WHAT IS OVERCONTROL?
Hope: Yeah, absolutely. So, what we think is happening in over-control is four areas, and those areas are: High detail focused processing, high impulse control, high threat sensitivity, and low reward sensitivity. So, if it’s okay, I’ll just kind of break down those four-
Imi : Yes please just tell us what is over-control. So, the question is, what is over-control?
Hope: So, a high detailed focused processing is this really cool thing where I can see details quickly, maybe see a book out of alignment or something like that, and then that in and of itself isn’t necessarily a problem, but when I get emotional about seeing the book out of alignment, then I might go and straighten it if I’m at someone’s house, and that kind of looks a little ew. And so, someone might struggle with that. High impulse control is the ability to actually stop ourselves from doing something. And that could be stopping ourselves from showing an emotion, it could be stopping ourselves from eating some cake, it could be stopping ourselves from doing something like going to a party when we actually need to work. And so, in some ways it can be good or bad.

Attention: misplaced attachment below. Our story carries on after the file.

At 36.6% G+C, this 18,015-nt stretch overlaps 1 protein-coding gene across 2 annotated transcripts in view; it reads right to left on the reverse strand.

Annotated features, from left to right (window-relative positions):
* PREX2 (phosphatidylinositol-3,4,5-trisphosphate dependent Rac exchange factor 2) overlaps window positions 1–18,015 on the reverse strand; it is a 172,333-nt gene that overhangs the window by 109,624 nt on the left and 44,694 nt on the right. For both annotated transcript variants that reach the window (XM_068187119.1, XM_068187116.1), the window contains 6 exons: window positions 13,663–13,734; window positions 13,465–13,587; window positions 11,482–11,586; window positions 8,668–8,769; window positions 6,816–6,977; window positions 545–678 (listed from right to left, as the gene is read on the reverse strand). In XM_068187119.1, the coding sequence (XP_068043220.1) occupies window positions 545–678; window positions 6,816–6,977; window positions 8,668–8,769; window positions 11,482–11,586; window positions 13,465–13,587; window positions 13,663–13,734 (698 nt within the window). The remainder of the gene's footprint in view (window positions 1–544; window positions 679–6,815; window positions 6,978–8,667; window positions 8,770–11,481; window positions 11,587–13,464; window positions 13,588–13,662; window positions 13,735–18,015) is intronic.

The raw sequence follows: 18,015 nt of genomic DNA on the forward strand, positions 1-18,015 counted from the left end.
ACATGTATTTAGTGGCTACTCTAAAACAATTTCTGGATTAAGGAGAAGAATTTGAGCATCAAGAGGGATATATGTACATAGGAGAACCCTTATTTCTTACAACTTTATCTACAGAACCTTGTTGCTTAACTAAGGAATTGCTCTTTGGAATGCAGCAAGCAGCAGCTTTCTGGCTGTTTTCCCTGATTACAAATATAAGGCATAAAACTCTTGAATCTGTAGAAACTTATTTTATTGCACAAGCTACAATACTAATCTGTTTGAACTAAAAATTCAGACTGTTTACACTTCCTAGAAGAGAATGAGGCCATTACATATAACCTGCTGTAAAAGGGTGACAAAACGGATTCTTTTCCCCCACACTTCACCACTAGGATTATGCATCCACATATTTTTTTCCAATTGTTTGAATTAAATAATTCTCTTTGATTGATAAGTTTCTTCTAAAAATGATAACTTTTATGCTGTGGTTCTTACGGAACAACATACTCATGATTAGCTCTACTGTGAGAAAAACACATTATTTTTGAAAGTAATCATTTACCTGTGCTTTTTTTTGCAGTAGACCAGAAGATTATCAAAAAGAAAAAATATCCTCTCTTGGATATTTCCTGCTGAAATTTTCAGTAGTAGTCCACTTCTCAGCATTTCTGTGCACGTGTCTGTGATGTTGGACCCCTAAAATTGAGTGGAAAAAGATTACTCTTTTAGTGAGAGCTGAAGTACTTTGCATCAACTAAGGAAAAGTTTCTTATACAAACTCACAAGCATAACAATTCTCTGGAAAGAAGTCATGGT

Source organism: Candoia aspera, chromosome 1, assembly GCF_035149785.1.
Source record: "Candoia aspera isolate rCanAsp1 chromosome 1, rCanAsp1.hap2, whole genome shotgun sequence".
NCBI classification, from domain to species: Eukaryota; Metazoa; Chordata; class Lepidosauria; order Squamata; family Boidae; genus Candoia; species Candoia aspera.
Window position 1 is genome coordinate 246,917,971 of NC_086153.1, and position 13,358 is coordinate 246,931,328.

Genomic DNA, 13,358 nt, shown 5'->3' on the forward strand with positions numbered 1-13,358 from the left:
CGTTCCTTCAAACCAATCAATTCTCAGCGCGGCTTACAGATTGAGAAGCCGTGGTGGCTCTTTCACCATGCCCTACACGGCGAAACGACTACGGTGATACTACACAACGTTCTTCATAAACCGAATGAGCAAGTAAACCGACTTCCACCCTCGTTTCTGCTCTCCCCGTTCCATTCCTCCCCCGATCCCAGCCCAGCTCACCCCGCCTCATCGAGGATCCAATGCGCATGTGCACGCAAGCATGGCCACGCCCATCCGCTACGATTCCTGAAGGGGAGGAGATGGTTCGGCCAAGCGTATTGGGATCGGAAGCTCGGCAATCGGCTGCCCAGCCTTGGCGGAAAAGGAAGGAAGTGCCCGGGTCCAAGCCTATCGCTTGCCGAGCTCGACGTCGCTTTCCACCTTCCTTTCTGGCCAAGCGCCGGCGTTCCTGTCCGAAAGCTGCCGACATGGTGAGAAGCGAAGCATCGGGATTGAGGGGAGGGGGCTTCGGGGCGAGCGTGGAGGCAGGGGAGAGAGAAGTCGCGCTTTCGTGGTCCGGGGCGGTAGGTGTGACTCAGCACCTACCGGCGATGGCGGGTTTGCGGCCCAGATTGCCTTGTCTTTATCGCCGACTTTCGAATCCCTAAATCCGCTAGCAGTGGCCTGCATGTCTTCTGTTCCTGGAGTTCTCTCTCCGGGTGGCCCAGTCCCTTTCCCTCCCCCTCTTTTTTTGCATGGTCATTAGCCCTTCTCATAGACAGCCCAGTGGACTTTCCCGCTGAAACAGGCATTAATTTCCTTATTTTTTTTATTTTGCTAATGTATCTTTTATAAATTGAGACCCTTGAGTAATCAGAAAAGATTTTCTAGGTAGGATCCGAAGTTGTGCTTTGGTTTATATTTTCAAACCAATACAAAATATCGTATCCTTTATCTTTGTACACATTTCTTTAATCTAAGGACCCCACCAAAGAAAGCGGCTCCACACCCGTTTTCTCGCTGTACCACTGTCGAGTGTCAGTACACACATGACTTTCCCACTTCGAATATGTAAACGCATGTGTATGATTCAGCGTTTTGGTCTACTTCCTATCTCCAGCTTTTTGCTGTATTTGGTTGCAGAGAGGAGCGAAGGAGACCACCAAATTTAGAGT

Imi : Sounds very functional so far-
Hope: It could be.
Imi : So, all the things that school and society and companies wants us to do.
Hope: Yes. Right there, you hit the nail on the head, which is why I think over-control in general hasn’t really been focused on or talked about, is because it has like some very functional societal components to it. And then the last two components kind of go together. So, high threat sensitivity and low reward sensitivity. High threat sensitivity is sort of seeing the thorns and not so much the roses. So, if someone walks into a room, maybe they’re scanning the faces for someone that doesn’t like them. And that can be really tough socially. And low reward sensitivity is kind of like people with over-control aren’t really getting excited about the same kinds of things that the general public is getting excited about. And so, they don’t feel very good a lot. They might actually feel quite sad, depressed, lonely often.